Agian, refrain yourself from commemts that you made in my post to others. Nobody needs to be labeled as you labeled me. There is a difference from constructive criticism and rude comments.

Thanks

jack24:

--- Quote from: mycousinvinny13 on February 19, 2013, 09:51:47 PM ---
I created this thread for indivudals who actually attended a T4 and transfered to a T2, not for someone like you to post rude and uncalled for comments like the above quote. I understand my numbers are low and certainly do not need someone I do not even know to remind me and I am not expecting a hand out as you mentioned above.  Not that this is any of your business but, I am well networked as the majority of my family are attorneys. This is my calling and I am not going to let a standarize test prevent me from attending law school even if that means attending a lower ranked school with the goal of transferring.

Agian, refrain yourself from commemts that you made in my post to others. Nobody needs to be labeled as you labeled me. There is a difference from constructive criticism and rude comments.

Thanks

--- End quote ---

While I do think Blue54 goes a bit far, I hope you do recognize the challenges that lie ahead.   Now, if you have a job lined up with a family member (or if you are planning to hang your own shingle on day one), then none of the advice on this thread will be helpful.   Seriously, if that's the case, go to the cheapest law school you can find, and finish as fast as they'll let you.   Legal training is, by and large, a joke.  2L and 3L can be worthwhile, but they don't have to be.  I know plenty of people who studied irrelevant and easy courses for two years, and law school is hella easy if you are OK graduating in the bottom half.   

Transferring is just such a brutal prospect.  I went to a great school, but it was in a market I didn't want to work in.  I didn't get into the schools in the market I wanted to work.   When I looked into transferring to a school ranked around 35-55, I found that they only took 5 transfer students each year, but they got an incredible amount of applications.   They told me they still considered LSAT and UGPA, and that your 1L achievement only constituted about half of the decision factors.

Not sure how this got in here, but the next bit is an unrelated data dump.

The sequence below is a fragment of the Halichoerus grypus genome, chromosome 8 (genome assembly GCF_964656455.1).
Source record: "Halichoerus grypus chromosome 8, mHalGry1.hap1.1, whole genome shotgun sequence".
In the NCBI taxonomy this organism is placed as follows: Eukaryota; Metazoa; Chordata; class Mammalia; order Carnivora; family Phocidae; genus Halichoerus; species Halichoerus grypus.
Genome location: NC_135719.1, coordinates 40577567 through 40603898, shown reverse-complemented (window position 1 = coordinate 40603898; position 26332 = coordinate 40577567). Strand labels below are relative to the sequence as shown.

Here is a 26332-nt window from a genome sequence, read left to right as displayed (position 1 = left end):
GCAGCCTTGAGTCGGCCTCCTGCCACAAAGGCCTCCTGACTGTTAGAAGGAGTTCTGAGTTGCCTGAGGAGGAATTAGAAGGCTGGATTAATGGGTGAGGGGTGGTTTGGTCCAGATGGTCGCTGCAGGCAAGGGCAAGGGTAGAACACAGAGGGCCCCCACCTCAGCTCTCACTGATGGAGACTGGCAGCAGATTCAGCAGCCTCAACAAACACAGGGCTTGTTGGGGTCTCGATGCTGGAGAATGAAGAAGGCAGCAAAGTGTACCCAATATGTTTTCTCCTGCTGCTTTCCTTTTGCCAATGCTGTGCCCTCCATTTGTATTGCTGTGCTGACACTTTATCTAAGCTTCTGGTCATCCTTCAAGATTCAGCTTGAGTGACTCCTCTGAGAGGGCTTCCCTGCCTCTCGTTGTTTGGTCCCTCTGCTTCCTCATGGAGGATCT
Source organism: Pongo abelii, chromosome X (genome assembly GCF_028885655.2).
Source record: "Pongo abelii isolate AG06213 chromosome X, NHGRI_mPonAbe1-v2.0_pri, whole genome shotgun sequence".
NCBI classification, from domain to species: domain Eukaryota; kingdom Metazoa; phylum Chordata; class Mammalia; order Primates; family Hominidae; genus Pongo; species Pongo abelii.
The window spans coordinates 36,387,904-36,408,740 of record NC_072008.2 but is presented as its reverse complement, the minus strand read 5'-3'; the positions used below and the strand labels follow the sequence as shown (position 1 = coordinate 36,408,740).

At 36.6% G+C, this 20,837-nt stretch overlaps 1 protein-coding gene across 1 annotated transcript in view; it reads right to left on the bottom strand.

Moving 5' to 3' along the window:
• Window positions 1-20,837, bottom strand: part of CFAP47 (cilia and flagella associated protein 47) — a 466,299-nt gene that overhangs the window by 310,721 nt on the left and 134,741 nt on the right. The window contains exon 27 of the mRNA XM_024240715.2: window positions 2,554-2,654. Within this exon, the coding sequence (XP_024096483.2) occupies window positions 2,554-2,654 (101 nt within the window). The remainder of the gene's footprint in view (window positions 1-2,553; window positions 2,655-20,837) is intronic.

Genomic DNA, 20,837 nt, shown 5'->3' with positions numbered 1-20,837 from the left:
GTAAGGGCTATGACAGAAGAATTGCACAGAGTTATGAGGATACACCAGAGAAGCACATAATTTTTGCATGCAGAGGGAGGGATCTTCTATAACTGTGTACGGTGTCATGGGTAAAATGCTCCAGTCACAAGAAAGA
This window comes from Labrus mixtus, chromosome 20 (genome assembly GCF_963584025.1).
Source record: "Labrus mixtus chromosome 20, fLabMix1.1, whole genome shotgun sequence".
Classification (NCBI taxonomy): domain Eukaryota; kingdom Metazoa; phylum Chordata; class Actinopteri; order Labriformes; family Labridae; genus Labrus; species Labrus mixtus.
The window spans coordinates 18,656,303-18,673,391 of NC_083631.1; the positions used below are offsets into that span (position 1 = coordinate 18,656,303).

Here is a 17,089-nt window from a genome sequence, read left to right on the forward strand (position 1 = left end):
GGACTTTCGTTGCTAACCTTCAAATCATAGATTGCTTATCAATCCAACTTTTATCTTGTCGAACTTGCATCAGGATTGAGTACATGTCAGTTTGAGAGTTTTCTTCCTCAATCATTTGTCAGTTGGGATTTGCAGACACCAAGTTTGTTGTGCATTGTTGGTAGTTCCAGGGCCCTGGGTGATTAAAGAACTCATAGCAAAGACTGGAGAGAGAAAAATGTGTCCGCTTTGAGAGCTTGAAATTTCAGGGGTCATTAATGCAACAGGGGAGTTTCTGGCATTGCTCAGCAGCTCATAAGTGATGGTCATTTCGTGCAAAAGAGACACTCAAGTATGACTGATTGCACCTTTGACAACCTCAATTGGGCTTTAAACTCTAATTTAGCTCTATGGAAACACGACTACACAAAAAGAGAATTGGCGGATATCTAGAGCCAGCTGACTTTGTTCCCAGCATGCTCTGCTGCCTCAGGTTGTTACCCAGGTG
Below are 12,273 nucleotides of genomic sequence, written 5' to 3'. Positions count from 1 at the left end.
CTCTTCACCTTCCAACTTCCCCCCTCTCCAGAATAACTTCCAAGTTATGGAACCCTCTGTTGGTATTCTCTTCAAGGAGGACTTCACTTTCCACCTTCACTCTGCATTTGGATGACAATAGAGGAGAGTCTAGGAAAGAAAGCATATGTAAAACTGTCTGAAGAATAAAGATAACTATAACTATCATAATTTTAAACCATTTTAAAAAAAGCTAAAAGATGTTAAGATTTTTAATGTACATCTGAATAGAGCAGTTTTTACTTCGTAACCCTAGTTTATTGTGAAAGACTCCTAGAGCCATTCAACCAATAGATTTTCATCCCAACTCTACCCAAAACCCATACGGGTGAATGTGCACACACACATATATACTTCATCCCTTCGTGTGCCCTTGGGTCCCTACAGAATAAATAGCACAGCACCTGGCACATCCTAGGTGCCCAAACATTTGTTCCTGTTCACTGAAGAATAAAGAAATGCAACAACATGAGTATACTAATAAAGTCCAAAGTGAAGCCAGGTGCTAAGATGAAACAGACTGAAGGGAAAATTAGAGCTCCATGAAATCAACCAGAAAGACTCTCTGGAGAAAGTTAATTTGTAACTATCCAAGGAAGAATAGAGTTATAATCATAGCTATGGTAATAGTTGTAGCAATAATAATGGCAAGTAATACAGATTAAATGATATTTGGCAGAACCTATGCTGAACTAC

This may not be the same for all schools, but it was certainly discouraging.    I found my job through networking, but it was really tough.  Sometimes you get lucky, and you find something fast.  I managed to convince three different hiring partners from medium sized firms to go to lunch with me.  Each one of them confessed to getting hundreds of resumes each month.  They said they didn't have many openings, but when they did, the only way to deal with the resume's was to use a  matrix and have their paralegals implement it for the first round.

For example, one partner said he would throw away any resume unless the student either went to a top 25 school, the top school in the region, or was in the top 25% of his class at another school.    He said he usually had 20-30 resumes from IVY league 3Ls or grads. 

Now, you may not be looking to work for a mid-sized firm, but this has a domino effect.  This means that you are competing with candidates like me for the lower level jobs.  As a result, you need to network like a champ, dominate your T4 (and/or get transferred to a T2), and be willing to take less desirable jobs, maybe even jobs that don't match your "calling."  The BLS and LSAC are estimating that there will still be 12,000-20,000 more law graduates than legal jobs in 2016, even though enrollment has fallen through the floor. 

So if it is your calling to practice family law in a medium market for around 45,000 a year, then I think you have a great shot.   But if you want to do mergers and acquisitions at a mid-sized firm, you are basically playing roulette.